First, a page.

Some had wheels that turned, but these had to be pushed or pulled. Some of the early 19th-century drive toy trains were made of tinplate, such as the big, durable, stylized locomotive toys in the U.S., which were painted red and gold and decorated with hearts and flowers. model trains liverpool
Around 1875, technological improvements in materials and manufacturing allowed tin to be scraped, cut, wrapped, and lithographed faster than previously.
Toy trains were altered when Märklina German company that specialized in doll house accessories, sought to create an equivalent toy for boys where a constant revenue stream could be ensured by purchasing add-on accessories for years after the initial purchase. Along with boxed sets containing a train and track, Märklin offered additional track, rolling stock, and buildings offered separately, creating the predecessor to the modern model train layout featuring scenery and buildings in addition to an operating train.
Electric trains adopted, with the first appearing in 1897, made from the U.S. firm Carlisle & Finch. As home use of power became more common in the early 20th century, electrical trains gained popularity and as time moved on, these electrical trains grew in sophistication, gaining light, the ability to change direction, to emit a whistling noise, to smoke, to couple and uncouple cars as well as load and unload cargo. Toy trains from the first half of the 20th century were frequently made of lithographed tin; afterwards trains were frequently made mainly of plastic.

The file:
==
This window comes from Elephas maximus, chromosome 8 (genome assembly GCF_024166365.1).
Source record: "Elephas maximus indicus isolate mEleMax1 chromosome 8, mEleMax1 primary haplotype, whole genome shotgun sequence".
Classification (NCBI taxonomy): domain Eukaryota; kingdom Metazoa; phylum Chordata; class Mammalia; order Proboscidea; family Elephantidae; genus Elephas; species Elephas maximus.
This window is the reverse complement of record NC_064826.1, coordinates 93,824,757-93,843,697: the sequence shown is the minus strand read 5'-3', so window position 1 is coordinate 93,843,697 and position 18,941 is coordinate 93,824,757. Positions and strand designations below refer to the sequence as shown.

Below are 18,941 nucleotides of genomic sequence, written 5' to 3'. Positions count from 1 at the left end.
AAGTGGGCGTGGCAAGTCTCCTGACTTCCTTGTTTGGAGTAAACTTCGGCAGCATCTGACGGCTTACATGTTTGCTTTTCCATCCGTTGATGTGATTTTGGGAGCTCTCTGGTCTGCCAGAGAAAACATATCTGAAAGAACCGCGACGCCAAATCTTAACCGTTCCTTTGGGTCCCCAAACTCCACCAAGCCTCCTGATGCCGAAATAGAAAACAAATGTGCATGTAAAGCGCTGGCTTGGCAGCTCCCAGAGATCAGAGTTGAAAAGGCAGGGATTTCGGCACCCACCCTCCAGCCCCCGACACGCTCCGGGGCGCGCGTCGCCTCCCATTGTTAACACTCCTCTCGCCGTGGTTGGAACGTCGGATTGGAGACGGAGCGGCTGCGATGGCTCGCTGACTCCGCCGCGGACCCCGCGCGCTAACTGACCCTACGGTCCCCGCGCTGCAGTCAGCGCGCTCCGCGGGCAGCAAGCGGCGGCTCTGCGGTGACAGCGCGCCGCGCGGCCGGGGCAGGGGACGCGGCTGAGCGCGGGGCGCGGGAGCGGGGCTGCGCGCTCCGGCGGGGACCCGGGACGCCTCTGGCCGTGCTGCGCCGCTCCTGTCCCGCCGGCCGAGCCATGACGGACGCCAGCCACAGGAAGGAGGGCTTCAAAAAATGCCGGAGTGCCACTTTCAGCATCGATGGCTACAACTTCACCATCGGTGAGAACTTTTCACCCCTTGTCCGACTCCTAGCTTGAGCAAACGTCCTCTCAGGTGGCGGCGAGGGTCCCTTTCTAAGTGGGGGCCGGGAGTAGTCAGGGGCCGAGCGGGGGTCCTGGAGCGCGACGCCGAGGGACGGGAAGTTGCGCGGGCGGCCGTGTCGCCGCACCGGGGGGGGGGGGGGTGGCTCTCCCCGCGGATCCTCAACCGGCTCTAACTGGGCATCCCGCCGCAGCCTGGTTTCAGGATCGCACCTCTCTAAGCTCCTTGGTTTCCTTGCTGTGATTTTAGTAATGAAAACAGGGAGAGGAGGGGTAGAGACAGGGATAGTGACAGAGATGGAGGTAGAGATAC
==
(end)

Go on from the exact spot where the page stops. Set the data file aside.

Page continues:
Pull toys and wind-up trains were marketed by children, while electrical trains were marketed towards teens, particularly teenaged boys.
Now, S gauge and O gauge railroads are still considered toy trains by their own adherents and are often accessorized with semi-scale model buildings by Plasticville or K-Line (who owns the rights to the Plasticville-like buildings created by Marx from the 1950s into the 1970s). However, due to their high price, one is more inclined to locate an HO scale or N scale train set at a toy shop than a O scale collection.
Many modern electrical toy trains comprise sophisticated electronics that emit digitized sound effects and permit the operator to securely and easily run multiple remote control trains on one loop of track. In the last few decades, many toy train operators may operate a train with a TV camera at the front of the motor and hooked up to a display, such as computer monitor. This will show an image, like that of a real (smaller size) railroad.
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